MAHONING COUNTY Permits can be key to safety, area heating board urges
Without official oversight, homeowners are at the mercy of contractors, board members say.
By PAUL WHEATLEY
VINDICATOR STAFF WRITER
AUSTINTOWN -- The Mahoning County Heating Board has existed since the 1950s, but board officials say people still aren't sure what they do.
Basically, they're a board of contractors, engineers and fire officials who meet monthly to discuss procedures and codes pertaining to heating regulations. Members are appointed to three-year terms by Mahoning County commissioners and make recommendations to chief building officials or commissioners on regulations.
But now they have a recommendation for anyone building within the county: Obtain permits when working on home heating systems.
Safety concerns: Anything from a furnace to a fireplace should be properly inspected to ensure it's safe, board officials said.
"You're dealing with something that could burn your house down or could kill you," said Michael Fagert, board member.
And though heating permits usually cost about $50 -- chump change compared to the cost of a home or a life -- Fagert said many contractors and do-it-yourself homeowners fail to follow proper procedure.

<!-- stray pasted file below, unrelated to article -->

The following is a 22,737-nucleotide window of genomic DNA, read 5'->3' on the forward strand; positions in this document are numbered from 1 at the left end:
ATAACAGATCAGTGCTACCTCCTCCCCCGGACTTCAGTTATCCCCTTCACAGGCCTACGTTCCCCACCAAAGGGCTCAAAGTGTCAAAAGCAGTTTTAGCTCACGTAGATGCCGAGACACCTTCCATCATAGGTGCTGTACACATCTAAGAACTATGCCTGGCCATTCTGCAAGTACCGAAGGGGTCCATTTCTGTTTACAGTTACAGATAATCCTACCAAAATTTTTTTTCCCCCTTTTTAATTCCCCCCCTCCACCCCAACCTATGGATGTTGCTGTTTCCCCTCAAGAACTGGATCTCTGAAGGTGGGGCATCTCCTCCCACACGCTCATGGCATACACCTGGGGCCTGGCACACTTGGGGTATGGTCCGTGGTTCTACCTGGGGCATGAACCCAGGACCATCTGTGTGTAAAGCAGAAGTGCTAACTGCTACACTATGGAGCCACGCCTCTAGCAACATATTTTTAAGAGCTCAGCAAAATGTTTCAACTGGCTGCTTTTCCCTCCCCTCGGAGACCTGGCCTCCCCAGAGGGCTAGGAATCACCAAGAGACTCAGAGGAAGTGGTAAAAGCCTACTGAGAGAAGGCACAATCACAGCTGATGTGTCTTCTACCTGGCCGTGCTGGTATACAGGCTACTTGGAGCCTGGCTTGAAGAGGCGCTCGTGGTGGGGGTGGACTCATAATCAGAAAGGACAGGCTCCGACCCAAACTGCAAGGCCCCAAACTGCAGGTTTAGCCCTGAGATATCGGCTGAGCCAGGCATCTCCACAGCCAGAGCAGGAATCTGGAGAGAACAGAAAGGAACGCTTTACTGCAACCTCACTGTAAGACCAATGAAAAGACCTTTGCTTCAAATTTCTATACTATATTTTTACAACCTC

Ignoring permits also puts future homeowners' lives at risk.
Board member and Austintown Fire Chief Andrew Frost has seen the results of faulty construction up close.
In one instance, he said, a New Road couple lost half their new family room to a fire. An investigation found that the contractor never lined a fireplace with brick; the chimney interior was bare wood.
"That could've burned the entire house down," Frost said.
He said the homeowner had no idea about the faulty work.
Saving money: Homeowners are often attracted to fly-by-night contractors who charge a few hundred dollars less than the next guy.
Board members said residents are at the mercy of contractors if permits are never filed; penalties are minor for those who shirk building inspections.
"You gotta realize, most of the rules and regulations for Mahoning County were written 50 years ago," said board member William Gardner.
One of the board's next tasks is to put some teeth into inspection laws with the help of county prosecutors.
Not all departments have the same problems.
Joe Dickey Jr., chairman of the county electrical board, said power companies won't connect service to homes or businesses unless the work was done through a permit or by a licensed contractor.
The heating board covers the entire county except Youngstown, Campbell, Beloit and Washingtonville.